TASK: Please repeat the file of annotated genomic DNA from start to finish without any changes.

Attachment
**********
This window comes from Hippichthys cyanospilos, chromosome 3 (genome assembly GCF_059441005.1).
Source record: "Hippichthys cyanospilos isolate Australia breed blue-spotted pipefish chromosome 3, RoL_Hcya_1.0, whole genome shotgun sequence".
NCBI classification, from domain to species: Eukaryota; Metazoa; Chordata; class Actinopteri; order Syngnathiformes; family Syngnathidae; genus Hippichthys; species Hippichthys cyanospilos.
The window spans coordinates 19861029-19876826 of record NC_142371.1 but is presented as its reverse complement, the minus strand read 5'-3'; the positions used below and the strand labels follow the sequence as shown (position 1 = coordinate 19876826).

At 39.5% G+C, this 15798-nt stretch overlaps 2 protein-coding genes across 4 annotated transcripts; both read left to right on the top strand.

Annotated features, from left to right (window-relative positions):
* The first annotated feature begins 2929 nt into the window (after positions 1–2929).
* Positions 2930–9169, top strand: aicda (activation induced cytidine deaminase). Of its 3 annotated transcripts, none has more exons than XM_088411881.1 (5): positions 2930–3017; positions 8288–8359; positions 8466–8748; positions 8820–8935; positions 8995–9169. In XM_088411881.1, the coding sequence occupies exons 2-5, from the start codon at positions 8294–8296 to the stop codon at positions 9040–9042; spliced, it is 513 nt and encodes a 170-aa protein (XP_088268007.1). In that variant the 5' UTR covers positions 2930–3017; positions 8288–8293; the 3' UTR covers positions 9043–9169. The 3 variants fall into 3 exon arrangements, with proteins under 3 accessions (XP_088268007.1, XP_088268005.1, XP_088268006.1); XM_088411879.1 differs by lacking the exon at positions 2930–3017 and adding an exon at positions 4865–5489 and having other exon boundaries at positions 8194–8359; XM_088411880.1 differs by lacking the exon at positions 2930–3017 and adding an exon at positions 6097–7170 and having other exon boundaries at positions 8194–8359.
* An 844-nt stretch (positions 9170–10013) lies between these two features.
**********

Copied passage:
This window comes from Hippichthys cyanospilos, chromosome 3 (genome assembly GCF_059441005.1).
Source record: "Hippichthys cyanospilos isolate Australia breed blue-spotted pipefish chromosome 3, RoL_Hcya_1.0, whole genome shotgun sequence".
NCBI classification, from domain to species: Eukaryota; Metazoa; Chordata; class Actinopteri; order Syngnathiformes; family Syngnathidae; genus Hippichthys; species Hippichthys cyanospilos.
The window spans coordinates 19861029-19876826 of record NC_142371.1 but is presented as its reverse complement, the minus strand read 5'-3'; the positions used below and the strand labels follow the sequence as shown (position 1 = coordinate 19876826).

At 39.5% G+C, this 15798-nt stretch overlaps 2 protein-coding genes across 4 annotated transcripts; both read left to right on the top strand.

Annotated features, from left to right (window-relative positions):
* The first annotated feature begins 2929 nt into the window (after positions 1–2929).
* Positions 2930–9169, top strand: aicda (activation induced cytidine deaminase). Of its 3 annotated transcripts, none has more exons than XM_088411881.1 (5): positions 2930–3017; positions 8288–8359; positions 8466–8748; positions 8820–8935; positions 8995–9169. In XM_088411881.1, the coding sequence occupies exons 2-5, from the start codon at positions 8294–8296 to the stop codon at positions 9040–9042; spliced, it is 513 nt and encodes a 170-aa protein (XP_088268007.1). In that variant the 5' UTR covers positions 2930–3017; positions 8288–8293; the 3' UTR covers positions 9043–9169. The 3 variants fall into 3 exon arrangements, with proteins under 3 accessions (XP_088268007.1, XP_088268005.1, XP_088268006.1); XM_088411879.1 differs by lacking the exon at positions 2930–3017 and adding an exon at positions 4865–5489 and having other exon boundaries at positions 8194–8359; XM_088411880.1 differs by lacking the exon at positions 2930–3017 and adding an exon at positions 6097–7170 and having other exon boundaries at positions 8194–8359.
* An 844-nt stretch (positions 9170–10013) lies between these two features.